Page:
Sunday, August 15, 2010

Four Generations Part 2: The Freebairn Family Reunion

Hanging out with my mom's side of the family wasn't even the impetus for our trip this year. My dad's cousin had helped organize a Freebairn family reunion, gathering my dad's mother's siblings and their families.

My dad's family has always been more far-flung, with his siblings in New York, Virginia and (now) South Carolina and my grandparent,until a few years ago,in Virginia. During this time, we lived in Arkansas, Indiana and Texas, so our trips to visit were fewer and farther in between.

But I did know my great-aunts and uncles a bit better since they live in the same farming area as my mom's family. My dad grew up spending summers on his uncle Tom's farm (which explains how my parents met), so holidays and visits to Ottawa always meant a trip to see Tom and June on the farm, who were really a second family to my dad. I remember going to visit my affable Uncle Tom and Aunt June who always had ice cream on hand for the kids, as well as visits with my dad's uncle Wes and aunt Naomi, typically around the holidays, when their houses would be filled with their kids, and their kids' kids and lots of delicious baked goods, like shortbread and Scotch cookies.

So while I grew up knowing my great aunts and uncles on that side of the family, I hadn't really seen many of these relatives since the last reunion, 13 years prior. So Tyler and I decided to make the trip to the reunion happen so we could re-connect with that side of the family, too. And I was happy that the reason for the gathering could just be for people to get together. Over the past few years, more of that generation has passed on, including Tom, Wes and Naomi. Of the five Freebairn siblings, only my grandma, one of her brothers and Tom's wife June are still with us.

Despite 13 years or more, it was amazing how recognizable some of my second cousins were. I'd see them and have vague memories of running around together when we were little during the holidays. And even people who I was really meeting for the first time were so nice and friendly. There were a few gatherings over the weekend, but the last one was a potluck picnic at my great aunts house out in the country--again, lots of family and lots of food.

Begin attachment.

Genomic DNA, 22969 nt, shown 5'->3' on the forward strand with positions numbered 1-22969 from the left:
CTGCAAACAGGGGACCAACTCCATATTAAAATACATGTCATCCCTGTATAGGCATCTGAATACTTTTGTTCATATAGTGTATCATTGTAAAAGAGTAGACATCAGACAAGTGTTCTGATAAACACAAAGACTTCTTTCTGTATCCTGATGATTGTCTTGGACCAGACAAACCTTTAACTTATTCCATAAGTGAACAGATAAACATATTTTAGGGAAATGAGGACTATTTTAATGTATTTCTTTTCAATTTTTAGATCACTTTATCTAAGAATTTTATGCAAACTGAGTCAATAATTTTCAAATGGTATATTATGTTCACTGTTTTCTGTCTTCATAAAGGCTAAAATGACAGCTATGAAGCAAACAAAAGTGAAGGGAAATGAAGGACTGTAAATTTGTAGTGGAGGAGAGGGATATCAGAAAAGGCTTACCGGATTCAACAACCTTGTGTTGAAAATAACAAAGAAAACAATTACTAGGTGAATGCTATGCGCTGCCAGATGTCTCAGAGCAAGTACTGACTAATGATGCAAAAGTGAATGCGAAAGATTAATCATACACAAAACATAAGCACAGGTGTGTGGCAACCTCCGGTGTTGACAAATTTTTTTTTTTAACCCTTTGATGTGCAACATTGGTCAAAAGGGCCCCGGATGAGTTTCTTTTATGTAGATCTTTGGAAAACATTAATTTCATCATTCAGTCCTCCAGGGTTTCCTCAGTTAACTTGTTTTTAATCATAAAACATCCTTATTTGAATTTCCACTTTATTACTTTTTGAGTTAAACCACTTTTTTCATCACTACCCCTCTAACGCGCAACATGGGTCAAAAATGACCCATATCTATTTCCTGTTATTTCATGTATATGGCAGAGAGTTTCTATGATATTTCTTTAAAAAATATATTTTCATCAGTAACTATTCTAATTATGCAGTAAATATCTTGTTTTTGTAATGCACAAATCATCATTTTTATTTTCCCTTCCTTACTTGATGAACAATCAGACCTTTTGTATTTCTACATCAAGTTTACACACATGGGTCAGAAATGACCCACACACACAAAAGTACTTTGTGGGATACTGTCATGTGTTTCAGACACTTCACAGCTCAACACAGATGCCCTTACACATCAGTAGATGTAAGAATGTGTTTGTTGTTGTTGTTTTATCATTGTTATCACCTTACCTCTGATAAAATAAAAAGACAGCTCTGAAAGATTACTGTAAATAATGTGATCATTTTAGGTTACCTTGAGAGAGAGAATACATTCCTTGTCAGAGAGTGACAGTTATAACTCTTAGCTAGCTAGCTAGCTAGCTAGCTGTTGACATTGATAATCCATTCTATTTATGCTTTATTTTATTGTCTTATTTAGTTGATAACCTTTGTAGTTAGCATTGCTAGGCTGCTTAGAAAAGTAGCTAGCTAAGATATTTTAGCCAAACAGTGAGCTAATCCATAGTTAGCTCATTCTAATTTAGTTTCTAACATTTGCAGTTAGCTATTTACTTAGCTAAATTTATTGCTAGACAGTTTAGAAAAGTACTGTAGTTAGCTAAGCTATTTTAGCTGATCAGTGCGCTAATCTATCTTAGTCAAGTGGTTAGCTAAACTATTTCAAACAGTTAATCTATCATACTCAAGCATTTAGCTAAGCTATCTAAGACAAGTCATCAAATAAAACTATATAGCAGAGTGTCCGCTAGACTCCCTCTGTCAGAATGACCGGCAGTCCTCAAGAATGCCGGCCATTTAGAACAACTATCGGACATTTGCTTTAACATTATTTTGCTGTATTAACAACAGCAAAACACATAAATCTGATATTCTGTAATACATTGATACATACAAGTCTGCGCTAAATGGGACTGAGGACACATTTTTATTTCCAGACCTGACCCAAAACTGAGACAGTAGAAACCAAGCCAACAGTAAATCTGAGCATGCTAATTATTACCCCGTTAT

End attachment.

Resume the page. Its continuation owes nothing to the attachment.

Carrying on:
Once again, I did a terrible job taking photos (still hoping to snag some from others who were there!) so I borrowed this one my aunt took of all the baked goods, most of which my grandmother made--Scotch cookies, short bread, orange slice cookies--mmmm.

I might have to update this after some further investigation. I can't Google and get a good explanation for what Scotch cookies are. They're not butterscotch--they seem like good sugar-type cookies with the defining characteristic of having some egg cooked on top.

And spending time on a farm is definitely different than hanging out in the city:

Stella's favorite part was probably the battery-powered cars that were on the farm. This one's battery was charging, so Uncle Dick was nice enough to give her a Stachowiak-powered ride.

Eventually, Stella ended up in a car with a battery. She was in heaven.

Did I mention the driver is three?!

It was a blessing to get to spend time with so much family who travelled everywhere from New York, South Carolina, St. Louis, Georgia, Texas and maybe other places to get together. Thanks to Rita and June for all their planning! Hopefully we can have another get together just because it's fun before another 13 years pass!

1 comment:

Anonymous said...

Dick and Regan are supposed to be in conversation on how to share photos...hopefully we can get word out this week. Scotch cookies are a molasses based cookie--not easy to make and definitely not low cal! :) It was great to see you, and the plan is to definitely get together more often! By the way, we googled Publican and definitely plan to make that a stop on our trip to Chicago! Rita